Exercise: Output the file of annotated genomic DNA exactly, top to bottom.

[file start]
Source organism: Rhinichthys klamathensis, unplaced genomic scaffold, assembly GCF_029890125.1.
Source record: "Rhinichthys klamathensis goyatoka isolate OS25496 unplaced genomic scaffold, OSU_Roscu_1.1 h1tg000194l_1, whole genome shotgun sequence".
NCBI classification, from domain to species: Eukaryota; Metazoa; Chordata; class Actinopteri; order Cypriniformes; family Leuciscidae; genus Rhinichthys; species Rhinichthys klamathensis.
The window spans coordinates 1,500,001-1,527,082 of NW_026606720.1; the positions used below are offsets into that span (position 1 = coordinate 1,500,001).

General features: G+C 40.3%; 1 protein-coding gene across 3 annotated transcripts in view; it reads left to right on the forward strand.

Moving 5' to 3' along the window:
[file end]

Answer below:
Source organism: Rhinichthys klamathensis, unplaced genomic scaffold, assembly GCF_029890125.1.
Source record: "Rhinichthys klamathensis goyatoka isolate OS25496 unplaced genomic scaffold, OSU_Roscu_1.1 h1tg000194l_1, whole genome shotgun sequence".
NCBI classification, from domain to species: Eukaryota; Metazoa; Chordata; class Actinopteri; order Cypriniformes; family Leuciscidae; genus Rhinichthys; species Rhinichthys klamathensis.
The window spans coordinates 1,500,001-1,527,082 of NW_026606720.1; the positions used below are offsets into that span (position 1 = coordinate 1,500,001).

General features: G+C 40.3%; 1 protein-coding gene across 3 annotated transcripts in view; it reads left to right on the forward strand.

Moving 5' to 3' along the window: